In big cities, you need to avoid the car, which saves you time and stress. It's better to park the rental car as close to the hotel as possible. (e.g. in a guarded car park or at best in the hotel car park) and switch to taxis for the duration of the stay or walk distances.
Police checks in Morocco
Many stories circulate on the Internet, it is the police checks in Morocco: Yes, it's true. They are everywhere and you may be checked if you travel to Morocco in your own car.
Our personal experience: We have never had a negative experience with the Moroccan police. Even when we were stopped after crossing a stop line during an overtaking maneuver, the policeman was very understanding ("French motorhomes are always slow, I understand that").
Urban transport in Morocco: Tips for taxis
Even in the big cities (Marrakech, Fez, Casablanca, etc.), you can do most of it by walking. For long distances, it is common to take a taxi. A fundamental distinction is made in Morocco between Petit Taxi (red) and Grand Taxi.
· The Petit Taxi (small taxi) is – as its name suggests – a very small car that can cross narrow streets.
· Longer distances are usually covered by a Grand Taxi, i.e. between two cities or for destinations slightly outside the city.
The fare is usually determined by a taximeter, but of course, they will try to convince you that it is not currently working. Therefore, you should either ask another driver or negotiate the fare in advance if they are trying to do the "taximeter thing" to you.
Prices vary from city to city – depending on people's habit of tourism. In Marrakech, for example, you can expect a short-distance ride to cost a few dirhams or more. You should, however, only pay a maximum of 30 dirhams. In Casablanca, we often paid only 20 Dirhams for a longer distance. Plus, you can expect extra at night.
Travel expenses: how much does it cost to travel to Morocco?
Currency & Payment in Morocco
The currency of Morocco is the Moroccan dirham (MAD). 1 euro corresponds to about 10.70 dirhams (early 2021). With prices written in Morocco, you simply mentally omit a zero at the end to get the approximate amount in euros.
You can easily withdraw money from ATMs.
Travel budget in Morocco: price level and price examples
How much does it cost in Morocco...?
· 70-100 Euros per night for a double room in a lovely riad in Marrakech
· Car rental for one week: 200 to 250 Euros
· A taxi ride in Marrakech or Fez costs between 20 and 30 dirhams.
· 200 Dirhams for a great restaurant dinner for two.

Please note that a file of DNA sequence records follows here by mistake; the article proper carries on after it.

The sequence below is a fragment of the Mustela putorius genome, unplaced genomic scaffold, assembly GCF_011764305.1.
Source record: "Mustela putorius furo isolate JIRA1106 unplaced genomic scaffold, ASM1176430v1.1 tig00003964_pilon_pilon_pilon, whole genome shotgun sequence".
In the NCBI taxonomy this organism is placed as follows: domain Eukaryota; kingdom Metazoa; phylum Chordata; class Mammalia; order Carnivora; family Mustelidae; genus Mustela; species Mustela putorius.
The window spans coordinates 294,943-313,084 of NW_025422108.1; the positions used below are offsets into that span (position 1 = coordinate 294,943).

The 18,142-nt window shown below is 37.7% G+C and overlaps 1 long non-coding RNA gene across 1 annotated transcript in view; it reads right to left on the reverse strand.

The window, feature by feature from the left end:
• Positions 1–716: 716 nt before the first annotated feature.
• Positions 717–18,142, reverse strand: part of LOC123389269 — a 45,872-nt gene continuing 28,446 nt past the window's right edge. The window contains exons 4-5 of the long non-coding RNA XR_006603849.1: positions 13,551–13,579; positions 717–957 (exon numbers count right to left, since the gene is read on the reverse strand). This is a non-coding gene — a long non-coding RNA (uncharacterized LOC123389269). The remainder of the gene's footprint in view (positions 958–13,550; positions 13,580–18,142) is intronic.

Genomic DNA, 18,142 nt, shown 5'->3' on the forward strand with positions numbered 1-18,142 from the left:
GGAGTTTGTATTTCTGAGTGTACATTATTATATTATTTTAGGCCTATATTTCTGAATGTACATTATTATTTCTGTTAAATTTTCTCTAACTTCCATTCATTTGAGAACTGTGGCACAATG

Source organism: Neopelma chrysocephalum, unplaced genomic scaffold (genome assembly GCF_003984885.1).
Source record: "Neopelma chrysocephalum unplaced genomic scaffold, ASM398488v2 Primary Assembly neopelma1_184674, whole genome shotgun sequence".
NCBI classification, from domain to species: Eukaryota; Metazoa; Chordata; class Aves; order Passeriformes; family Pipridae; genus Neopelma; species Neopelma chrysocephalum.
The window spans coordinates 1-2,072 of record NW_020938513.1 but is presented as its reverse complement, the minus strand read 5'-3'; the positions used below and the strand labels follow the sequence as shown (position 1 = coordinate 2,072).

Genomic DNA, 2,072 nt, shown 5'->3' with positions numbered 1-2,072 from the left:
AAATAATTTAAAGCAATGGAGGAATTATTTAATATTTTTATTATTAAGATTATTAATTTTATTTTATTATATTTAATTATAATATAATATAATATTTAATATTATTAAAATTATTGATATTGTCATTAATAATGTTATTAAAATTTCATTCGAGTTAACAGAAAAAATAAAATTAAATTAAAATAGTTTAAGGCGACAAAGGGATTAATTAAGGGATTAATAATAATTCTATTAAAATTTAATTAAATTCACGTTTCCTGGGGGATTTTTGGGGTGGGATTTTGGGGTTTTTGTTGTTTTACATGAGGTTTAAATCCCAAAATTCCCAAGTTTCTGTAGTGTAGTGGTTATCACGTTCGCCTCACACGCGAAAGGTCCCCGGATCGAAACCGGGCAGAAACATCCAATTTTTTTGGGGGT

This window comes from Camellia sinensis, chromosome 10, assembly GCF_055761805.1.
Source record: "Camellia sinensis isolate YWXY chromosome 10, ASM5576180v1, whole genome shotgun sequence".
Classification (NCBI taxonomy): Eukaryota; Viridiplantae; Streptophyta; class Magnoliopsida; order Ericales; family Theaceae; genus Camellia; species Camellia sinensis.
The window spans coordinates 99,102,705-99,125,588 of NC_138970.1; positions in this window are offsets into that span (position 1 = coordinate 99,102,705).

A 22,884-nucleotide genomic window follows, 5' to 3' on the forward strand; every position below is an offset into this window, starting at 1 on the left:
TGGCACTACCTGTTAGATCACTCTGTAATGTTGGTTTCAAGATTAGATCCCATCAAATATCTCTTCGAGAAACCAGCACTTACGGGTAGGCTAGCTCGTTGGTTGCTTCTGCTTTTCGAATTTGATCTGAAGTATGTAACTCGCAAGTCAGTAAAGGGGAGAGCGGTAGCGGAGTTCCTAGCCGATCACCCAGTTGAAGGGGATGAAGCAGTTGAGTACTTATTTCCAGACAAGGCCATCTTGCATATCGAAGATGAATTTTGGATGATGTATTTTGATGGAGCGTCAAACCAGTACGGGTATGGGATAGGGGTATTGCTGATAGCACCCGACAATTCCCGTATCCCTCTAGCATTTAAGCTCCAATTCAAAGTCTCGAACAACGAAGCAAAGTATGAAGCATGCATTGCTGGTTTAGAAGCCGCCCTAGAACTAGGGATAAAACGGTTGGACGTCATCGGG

· Entrance to the Majorelle Gardens in Marrakech: 80 Dirhams
· Entrance to the Bahia Palace in Marrakech: 50 Dirhams
We would describe the price levels in Morocco as slightly lower than in France. But don't expect to make a super cheap trip to Morocco.
Tipping is not only considered desirable in Morocco for many services but it is actually expected. In restaurants, 5 to 10 percent is appropriate. We would also leave the service staff of our accommodation about 10 to 20 Dirham per day in the room.
If you ask for directions or take a picture of someone, they may also be asking you for money. We would then give about 10 to 20 Dirhams.
Photography Tips and Restrictions in Morocco
Morocco is a paradise for photography enthusiasts. And yet, there are a few things to consider: Especially if you want to take pictures of people (and Moroccans are really photogenic), you should always ask permission. In big cities where people are used to tourists, you will almost always be asked to tip if you want to take pictures of someone.
An extreme example is the Djemaa el Fna square in Marrakech. There are dozens, if not hundreds, of people who make a living as photographers. Unfortunately, you are often asked for money here, in a not-too-kind approach.
It should be borne in mind that in Islam, the depiction of people is forbidden or not welcome. You should keep this restriction in mind when taking photos, especially if you are in very religious areas. If in doubt, we do not recommend taking a photo and withdrawing rather than attracting attention.
Under no circumstances should you photograph military installations and uniformed officers (police, security guards, etc.).
Internet and applications to travel to Morocco
Mobile Internet: SIM card in Morocco
The SIM card can be purchased at the airport. It is critical that your smartphone is network unlocked. (i.e. not limited to a single provider). The SIM card is usually configured and activated directly by the staff – without any problems. The price will depend on the volume of data, but as a rule, SIM cards are quite cheap.
Morocco's network coverage is decent, yet there are certain areas where you won't be able to connect. Especially in sparse and arid regions between cities, you often have to do without the reception. However, in the cities themselves, the reception is excellent.
Also, WiFi is quite widespread in Morocco: the vast majority of hotels offer WiFi. However, the speed leaves something to be said.
Useful apps for your trip to Morocco
· Google Translate (download the French version to be able to use it offline): especially in rural areas, you will find that many speak little or no English, but rather speak French.
· maps.me or CityMaps2Go (download the map of Morocco so you can also use it offline): perfect for marking individual sites and restaurants.
· Maps (iPhone) or Google Maps application: ideal for navigating from A to B.
· Happy Cow: ideal for finding vegetarian restaurants nearby.